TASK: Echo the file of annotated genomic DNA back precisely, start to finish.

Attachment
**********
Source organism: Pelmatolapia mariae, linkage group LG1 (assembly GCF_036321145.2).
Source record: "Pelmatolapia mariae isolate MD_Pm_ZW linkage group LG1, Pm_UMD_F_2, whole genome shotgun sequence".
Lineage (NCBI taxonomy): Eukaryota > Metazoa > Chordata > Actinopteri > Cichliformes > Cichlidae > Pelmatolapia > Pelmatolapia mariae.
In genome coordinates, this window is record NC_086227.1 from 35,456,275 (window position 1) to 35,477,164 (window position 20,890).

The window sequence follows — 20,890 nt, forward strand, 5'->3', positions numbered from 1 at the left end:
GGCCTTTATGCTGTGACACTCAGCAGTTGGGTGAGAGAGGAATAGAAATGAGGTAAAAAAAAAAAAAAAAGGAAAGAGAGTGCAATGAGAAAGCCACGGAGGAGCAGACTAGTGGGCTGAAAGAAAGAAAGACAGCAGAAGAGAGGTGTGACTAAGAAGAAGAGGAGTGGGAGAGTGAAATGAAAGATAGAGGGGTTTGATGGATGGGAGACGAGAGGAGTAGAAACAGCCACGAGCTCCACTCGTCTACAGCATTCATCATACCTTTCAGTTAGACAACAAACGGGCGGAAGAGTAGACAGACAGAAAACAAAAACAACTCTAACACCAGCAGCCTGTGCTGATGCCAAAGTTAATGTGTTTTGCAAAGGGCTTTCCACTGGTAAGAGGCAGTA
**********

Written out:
Source organism: Pelmatolapia mariae, linkage group LG1 (assembly GCF_036321145.2).
Source record: "Pelmatolapia mariae isolate MD_Pm_ZW linkage group LG1, Pm_UMD_F_2, whole genome shotgun sequence".
Lineage (NCBI taxonomy): Eukaryota > Metazoa > Chordata > Actinopteri > Cichliformes > Cichlidae > Pelmatolapia > Pelmatolapia mariae.
In genome coordinates, this window is record NC_086227.1 from 35,456,275 (window position 1) to 35,477,164 (window position 20,890).

The window sequence follows — 20,890 nt, forward strand, 5'->3', positions numbered from 1 at the left end:
GGCCTTTATGCTGTGACACTCAGCAGTTGGGTGAGAGAGGAATAGAAATGAGGTAAAAAAAAAAAAAAAAGGAAAGAGAGTGCAATGAGAAAGCCACGGAGGAGCAGACTAGTGGGCTGAAAGAAAGAAAGACAGCAGAAGAGAGGTGTGACTAAGAAGAAGAGGAGTGGGAGAGTGAAATGAAAGATAGAGGGGTTTGATGGATGGGAGACGAGAGGAGTAGAAACAGCCACGAGCTCCACTCGTCTACAGCATTCATCATACCTTTCAGTTAGACAACAAACGGGCGGAAGAGTAGACAGACAGAAAACAAAAACAACTCTAACACCAGCAGCCTGTGCTGATGCCAAAGTTAATGTGTTTTGCAAAGGGCTTTCCACTGGTAAGAGGCAGTA